whether the two last infinitives are governed by the first, or are distinct and coordinate powers.” (7 Worls 78.)

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THE ENUMERATION OF POWERS

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The important question, Jefferson thinks, is decided by the enumeration immediately following. The maxim, “ expressió uninus est exclusio alterius," would doubtless operate to exclude the power to provide for the general welfare, but for the significant fact that the power to provide for the general welfare is also expressed. The rule that, when general words follow particular words, the former must be construed as applicable to the thing or person particularly mentioned is too narrow," says the Supreme Court. (Cutler v. Konns, 111 U. S. 720; Mason v. U. S., 260 U. S. 545; Nephi Plaster Co. v. Juab County, 33 Utah 114; 93 Pac. 53; 36 Cyc. 1120).

The rule is the same when the general words precede the particulars enumerated, as we find when the Supreme Court undertakes to construe its own grant of power. In Kansas v. Colorado (206 U. S. 46), the court said:

Article 3, which treats on the judicial department-and this is important for our present consideration-we find that paragraph 1 reads, “ that the judicial power of the United States shall be vested in one Supreme Court, and in such inferior courts as the Congress may from time to time ordain and establish.” By this is granted the entire judicial power of the Nation. Section 2, which provides that "the judicial power shall extend to all cases, in law and equity, arising under this Constitution, the laws of the United States.” etc., is not a limitation nor an enumeration. It is a definite declaration-a provision that the judicial power shall extend to—that is, shall include the several matters mentioned, leaving unrestricted the general grant of the entire judicial power.”

The court, in like manner, finds that the executive power is also vested by a general grant, “ strengthened by specific terms where emphasis is appropriate, and limited by direct expressions where limitation is needed.” (Myers v. United States, 272 U. S. 52); bearing out a construction insisted upon by Hamilton, Theodore Roosevelt, and Wilson.

The court, in Kansas v. Colorado (206 U. S. 46), announces the result:

The first article, treating of legislative power, does not make a general grant of legislative powers. It reads, “art. 1, sec. 1. All legislative powers herein granted shall be vested in a Congress," etc.; and then in Article (sic) VIII, mentions and defines the legislative powers that are granted. By reason of the fact that there is no general grant of legislative power it has become an accepted constitutional rule that this is a government of enumerative powers.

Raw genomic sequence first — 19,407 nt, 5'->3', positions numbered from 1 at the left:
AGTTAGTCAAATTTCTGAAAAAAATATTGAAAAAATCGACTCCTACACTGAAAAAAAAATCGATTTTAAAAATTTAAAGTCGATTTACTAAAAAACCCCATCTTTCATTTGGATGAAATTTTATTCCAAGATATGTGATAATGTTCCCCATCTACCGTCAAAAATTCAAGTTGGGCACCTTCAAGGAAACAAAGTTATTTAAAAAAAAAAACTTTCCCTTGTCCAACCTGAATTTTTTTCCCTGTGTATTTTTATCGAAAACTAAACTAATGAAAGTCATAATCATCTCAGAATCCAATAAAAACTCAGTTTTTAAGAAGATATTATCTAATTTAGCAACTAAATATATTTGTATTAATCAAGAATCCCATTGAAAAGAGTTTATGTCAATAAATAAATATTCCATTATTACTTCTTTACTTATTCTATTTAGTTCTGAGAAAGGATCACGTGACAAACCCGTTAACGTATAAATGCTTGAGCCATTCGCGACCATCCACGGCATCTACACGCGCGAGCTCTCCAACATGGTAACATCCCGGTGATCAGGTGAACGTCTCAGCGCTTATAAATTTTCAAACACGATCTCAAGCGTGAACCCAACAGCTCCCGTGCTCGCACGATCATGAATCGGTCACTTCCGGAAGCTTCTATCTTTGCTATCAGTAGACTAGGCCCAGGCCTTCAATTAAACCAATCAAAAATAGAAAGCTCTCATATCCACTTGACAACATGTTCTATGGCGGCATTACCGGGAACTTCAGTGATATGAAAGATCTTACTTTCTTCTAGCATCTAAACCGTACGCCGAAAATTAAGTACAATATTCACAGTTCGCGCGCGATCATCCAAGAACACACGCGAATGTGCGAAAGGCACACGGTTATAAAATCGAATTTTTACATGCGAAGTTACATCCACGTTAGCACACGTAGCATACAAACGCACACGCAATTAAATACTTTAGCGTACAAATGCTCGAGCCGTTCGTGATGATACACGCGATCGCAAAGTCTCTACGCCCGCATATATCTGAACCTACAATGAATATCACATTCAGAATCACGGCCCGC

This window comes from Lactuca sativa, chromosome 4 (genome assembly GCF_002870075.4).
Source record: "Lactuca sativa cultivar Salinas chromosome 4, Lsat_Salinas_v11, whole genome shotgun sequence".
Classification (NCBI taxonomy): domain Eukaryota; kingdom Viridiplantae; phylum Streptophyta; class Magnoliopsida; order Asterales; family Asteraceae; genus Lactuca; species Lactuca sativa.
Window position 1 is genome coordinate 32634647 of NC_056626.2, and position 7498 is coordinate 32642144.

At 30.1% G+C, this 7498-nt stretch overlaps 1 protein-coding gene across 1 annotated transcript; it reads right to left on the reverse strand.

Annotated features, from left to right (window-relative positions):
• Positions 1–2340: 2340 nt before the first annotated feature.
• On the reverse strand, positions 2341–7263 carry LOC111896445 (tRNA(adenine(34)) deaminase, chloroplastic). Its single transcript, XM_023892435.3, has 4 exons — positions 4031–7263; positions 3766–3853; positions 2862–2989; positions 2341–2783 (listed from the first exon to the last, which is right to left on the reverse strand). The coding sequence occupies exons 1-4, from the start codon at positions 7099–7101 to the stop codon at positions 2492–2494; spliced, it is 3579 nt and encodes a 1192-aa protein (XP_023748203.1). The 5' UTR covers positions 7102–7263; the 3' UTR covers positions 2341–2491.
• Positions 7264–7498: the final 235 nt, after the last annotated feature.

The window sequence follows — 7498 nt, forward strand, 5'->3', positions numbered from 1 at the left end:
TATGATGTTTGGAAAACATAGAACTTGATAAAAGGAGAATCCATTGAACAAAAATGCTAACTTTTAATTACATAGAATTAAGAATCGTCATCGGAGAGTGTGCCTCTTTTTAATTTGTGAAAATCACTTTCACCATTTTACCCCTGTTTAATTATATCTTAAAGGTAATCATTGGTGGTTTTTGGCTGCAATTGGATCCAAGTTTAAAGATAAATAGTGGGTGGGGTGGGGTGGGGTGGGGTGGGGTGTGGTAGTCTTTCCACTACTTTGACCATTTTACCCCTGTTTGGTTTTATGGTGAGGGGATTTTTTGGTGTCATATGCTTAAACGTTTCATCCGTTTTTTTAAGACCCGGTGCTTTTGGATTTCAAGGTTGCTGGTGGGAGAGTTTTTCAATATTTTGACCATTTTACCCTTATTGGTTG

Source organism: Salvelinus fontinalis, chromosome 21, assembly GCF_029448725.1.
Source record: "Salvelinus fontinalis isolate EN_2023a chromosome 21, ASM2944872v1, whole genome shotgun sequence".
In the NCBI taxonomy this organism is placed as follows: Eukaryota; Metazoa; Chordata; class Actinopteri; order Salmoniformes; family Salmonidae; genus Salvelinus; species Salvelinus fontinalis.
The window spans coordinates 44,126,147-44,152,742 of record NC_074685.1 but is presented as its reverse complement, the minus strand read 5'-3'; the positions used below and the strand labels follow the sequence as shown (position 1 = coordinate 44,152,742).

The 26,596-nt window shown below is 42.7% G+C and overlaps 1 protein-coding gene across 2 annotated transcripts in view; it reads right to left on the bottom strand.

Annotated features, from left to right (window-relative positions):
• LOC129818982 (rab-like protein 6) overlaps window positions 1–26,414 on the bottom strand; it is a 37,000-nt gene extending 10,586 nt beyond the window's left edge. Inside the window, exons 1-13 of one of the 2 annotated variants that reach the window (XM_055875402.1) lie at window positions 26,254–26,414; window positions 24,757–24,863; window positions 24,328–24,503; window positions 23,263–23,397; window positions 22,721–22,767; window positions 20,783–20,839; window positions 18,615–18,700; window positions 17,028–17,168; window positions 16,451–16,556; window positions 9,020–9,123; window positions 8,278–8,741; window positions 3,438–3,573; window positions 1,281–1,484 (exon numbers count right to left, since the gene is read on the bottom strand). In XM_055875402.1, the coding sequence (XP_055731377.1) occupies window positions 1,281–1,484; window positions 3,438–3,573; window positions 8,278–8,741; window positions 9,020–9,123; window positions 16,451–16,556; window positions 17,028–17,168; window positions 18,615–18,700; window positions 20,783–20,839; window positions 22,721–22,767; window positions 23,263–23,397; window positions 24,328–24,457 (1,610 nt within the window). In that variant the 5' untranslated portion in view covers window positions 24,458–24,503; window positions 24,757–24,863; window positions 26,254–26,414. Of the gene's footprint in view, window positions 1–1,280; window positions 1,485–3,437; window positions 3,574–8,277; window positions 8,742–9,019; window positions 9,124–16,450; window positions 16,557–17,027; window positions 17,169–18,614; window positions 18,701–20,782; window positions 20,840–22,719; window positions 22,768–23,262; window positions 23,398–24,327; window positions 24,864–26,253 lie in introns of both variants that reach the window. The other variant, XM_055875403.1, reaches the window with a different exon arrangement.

It is thus manifest that the court, in reading section 8 or article 1, is wholly disregarding the phrase, included in the first clause of the grant, “ to pay the debts and provide for the common defense and general welfare." And the distinction, between the particularization of matters mentioned and defined in the legislative grant and the specification of “ several matters” mentioned and definitely declared in the judicial grant, is too subtle to justify the overthrow of government by the people through a representative legislature. The impossibility of a complete enumeration dictated the general terms with equal force in the legislative, executive, and judicial grants; just as muncipal charters after enumerating the powers of the common council, almost invariably conclude with a more general grant. The courts have no diffculty in sustaining the general clause in the less important cases. (3 Dillon, Municipal Corporations, 5th ed. p. 2110; 28 Cyc. 262, 942: Porter 0. Vanzant, 49 Fla. 413; Roundtree v. Galveston, 42 Tex. 610; United States v. Fisher, 2 Cranch 358; Johnson v. Southern Pac. Co. 196 U. S. 1.)

THE COURT HAS NEVER CONSTRUED THIS CLAUSE

I may now observe that in more than 286 volumes of the reported decisions of the Supreme Court, among which are scarcely more than a score of decisions holding that Congress has gone beyond the